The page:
Goat Herder Required, Apply Within

House-sitting and house-swapping are fantastic low cost ways of getting to stay in some amazing places. We have old friends in Turkey who live in…

…Gökcebel, a sprawling village in the foothills above Yalıkavak. Their impressive detached pile is surrounded on all sides by a well-manicured walled garden and patrolled by a trio of cats brought in from the bins. Just like its owners, the house is elegant, unpretentious and homely.*

They often exchange their village homestead for ruritanian French gites and posh Californian condos. All they ask (along with the place not being trashed, obviously) is that their soporific cats are fed and watered. Easy.

Now we’re in our new gaff, we might get in on the act. There must be people out there who wouldn’t mind laying their hat in a well-appointed micro-garret with all mod-cons minutes away from the delights of Norwich and her embarrassment of riches. Ours is a lock-up-and-leave loft, small but beautifully formed (like me). All we’d ask is that guests turn the lights out as they leave. I guess we’d have to hide the dressing-up box and battery-operated play things. Or maybe not.



Needham Place

Sometimes, this care-taking lark can be a tad more challenging. Take, for example, the menagerie owners in Hockwold cum Wilton (yes, that is a genuine place) who pretty much need a qualified zoo keeper to look after their duo of dairy goats (Simone and Ashia), a pack of terriers (Monty, Blossom, Scarlett and Sanya), a clutter of cats (Jarvis and KC), a brace of drakes (Flappy and Ballerina), a nest of guinea pigs (Hearty and Chubby), a clutch of  chickens (including randy roosters) and a small shoal of goldfish. Sounds a bit too much like work experience at Whipsnade for my liking and besides, I’d be terrified of killing something. Still, there are no shortage of goat-herders applying for the busman’s holiday. They’re fully booked.

Thanks to Roving Jay for the heads up on this one.

*From Turkey Street, Jack and Liam’s Bodrum Tales out soon.

Imitation is the Sincerest Form of Flattery

Turkey is the land of the genuine fake. It can be a fun experience bartering with the ruddy bovver boys down the pazar to get a couple of lira knocked off the knock off. Sadly, much of what’s dropped off the back of a tractor isn’t made in Turkey. We’re talking cheap counterfeits from the Far East, particularly China. No one expects the goods to last, no guarantee given, no refund offered. It’s all part of the cut and thrust of travelling market life.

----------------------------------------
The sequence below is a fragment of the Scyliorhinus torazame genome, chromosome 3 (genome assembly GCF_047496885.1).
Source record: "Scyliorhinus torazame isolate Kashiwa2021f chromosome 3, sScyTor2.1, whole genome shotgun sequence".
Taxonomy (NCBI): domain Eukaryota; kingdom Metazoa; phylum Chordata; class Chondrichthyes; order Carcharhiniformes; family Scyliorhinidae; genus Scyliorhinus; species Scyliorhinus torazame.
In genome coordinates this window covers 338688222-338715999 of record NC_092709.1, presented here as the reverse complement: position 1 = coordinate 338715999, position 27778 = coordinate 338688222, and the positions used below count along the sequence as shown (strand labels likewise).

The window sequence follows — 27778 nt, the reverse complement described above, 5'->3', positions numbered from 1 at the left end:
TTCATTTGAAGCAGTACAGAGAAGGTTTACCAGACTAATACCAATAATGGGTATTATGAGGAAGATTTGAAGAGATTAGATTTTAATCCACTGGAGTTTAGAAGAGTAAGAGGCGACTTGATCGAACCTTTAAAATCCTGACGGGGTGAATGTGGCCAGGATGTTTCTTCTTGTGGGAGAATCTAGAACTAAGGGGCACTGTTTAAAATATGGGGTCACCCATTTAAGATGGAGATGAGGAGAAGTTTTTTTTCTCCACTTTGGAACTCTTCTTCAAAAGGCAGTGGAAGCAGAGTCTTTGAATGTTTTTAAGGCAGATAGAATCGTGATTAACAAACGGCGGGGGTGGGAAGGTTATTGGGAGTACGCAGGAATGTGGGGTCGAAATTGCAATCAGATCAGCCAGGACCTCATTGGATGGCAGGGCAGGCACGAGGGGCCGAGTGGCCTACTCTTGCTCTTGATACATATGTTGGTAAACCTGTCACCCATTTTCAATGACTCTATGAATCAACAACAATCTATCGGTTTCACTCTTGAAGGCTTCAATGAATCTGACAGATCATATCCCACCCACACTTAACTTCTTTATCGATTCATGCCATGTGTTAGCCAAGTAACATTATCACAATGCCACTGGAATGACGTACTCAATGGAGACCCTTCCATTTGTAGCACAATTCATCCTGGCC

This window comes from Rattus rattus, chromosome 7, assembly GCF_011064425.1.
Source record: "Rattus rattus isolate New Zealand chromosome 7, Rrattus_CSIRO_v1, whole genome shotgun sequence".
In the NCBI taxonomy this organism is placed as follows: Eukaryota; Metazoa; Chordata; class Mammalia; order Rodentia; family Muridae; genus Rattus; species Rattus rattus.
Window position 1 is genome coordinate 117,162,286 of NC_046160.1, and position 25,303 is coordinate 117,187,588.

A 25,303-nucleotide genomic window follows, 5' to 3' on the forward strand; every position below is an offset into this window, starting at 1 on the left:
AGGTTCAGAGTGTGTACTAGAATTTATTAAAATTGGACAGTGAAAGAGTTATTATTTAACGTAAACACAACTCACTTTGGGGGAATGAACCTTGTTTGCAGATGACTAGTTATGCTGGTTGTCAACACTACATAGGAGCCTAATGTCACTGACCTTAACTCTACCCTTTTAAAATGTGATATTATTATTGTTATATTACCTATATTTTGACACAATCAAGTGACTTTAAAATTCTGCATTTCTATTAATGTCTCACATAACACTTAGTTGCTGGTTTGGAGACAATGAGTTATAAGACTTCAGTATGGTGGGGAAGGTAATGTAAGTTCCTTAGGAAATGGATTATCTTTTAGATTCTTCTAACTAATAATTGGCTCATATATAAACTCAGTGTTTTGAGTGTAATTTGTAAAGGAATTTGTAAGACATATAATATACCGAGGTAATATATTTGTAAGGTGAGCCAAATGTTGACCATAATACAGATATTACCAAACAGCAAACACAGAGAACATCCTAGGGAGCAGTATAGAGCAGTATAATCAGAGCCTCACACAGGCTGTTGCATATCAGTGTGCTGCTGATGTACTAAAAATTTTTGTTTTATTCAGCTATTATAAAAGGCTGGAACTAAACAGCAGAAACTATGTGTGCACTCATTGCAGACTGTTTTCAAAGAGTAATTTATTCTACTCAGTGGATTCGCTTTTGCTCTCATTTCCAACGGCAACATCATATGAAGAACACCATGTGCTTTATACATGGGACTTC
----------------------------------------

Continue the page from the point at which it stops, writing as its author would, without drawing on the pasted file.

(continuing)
As cooler nights approach, attention turns to winter wear and keeping the tootsies snug and warm. I hear Ugg boots are all the rage these days. I’m not sure why. They look like something my granny used to wear (actually that’s not true, my grandmother was only ever seen in court shoes – she was poor but stylish, but I digress). Genuine Ugg boots are made by a reputable manufacturer Down Under using sheepskin that is humanely produced and a pair can cost up to £200 a throw. As a carnivorous leather wearer (shoes and belts, not chaps and thongs) I can hardly complain about the use of animals in the rag and shoe trade. Times are hard and because of the cost, many people may be tempted by cheaper fakes that are flooding the markets in Turkey, Blighty and elsewhere. Please don’t. Allegedly, some of the imitations are made from Chinese racoon dogs that are skinned alive for their pelts. Yes, you read right – skinned alive. This gives a whole new meaning to the phrase cheap and nasty.

Don’t believe me? Check out this article (be warned the images are graphic)

Want to do more? Sign the petition

Thanks to Jeanette for this.

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Gone to the Dogs

I love dogs. We always had dogs at home. Petra, Pepe, Rocky and the rest were all emotionally interwoven into the rich tapestry of my family life. When they died, I cried. I even wept when my hamster, Goliath, performed a fatal somersault off the top of the freezer though I confess my pain was short lived and Goliath was quickly replaced by Samson.

After we migrated we were taken by surprise by the volume of stray and feral dogs sniffing aimlessly around the streets. Liam’s often waylaid by a wet snout playfully jammed into his groin and we are often tempted to take Rover home, hose him down and feed him up. I’m not at all surprised that animal welfare is an emigrey preoccupation. The story of an animal-lover leading her pack to a Bulgarian Promised Land like a modern day Moses is but an extreme example of the canine devotion that seems to dominate the humdrum lives of many.

Animal welfare is a noble cause but so too is the care and protection of children. It distresses me to hear and read so little about the plight of the thousands of children in our foster land who lead brutal and miserable lives, trapped within abusive families, rented out by the hour or thrown onto the streets to fend for themselves. Take a look at the following articles if you can bear to know more.

Istanbul home to 30,000 street children

Rise in sexual abuse of minors

Child Labour


It’s easy to think that the problem is overwhelming and nothing can be done, an all too comfortable mind-set that is underpinned by the apparent dearth of children’s charities and non-governmental organisations working within Turkey. However, it is possible make a difference no matter how small. Why not sponsor a child in Turkey or make a contribution to Unicef?


Care for the animals by all means but care for the children too.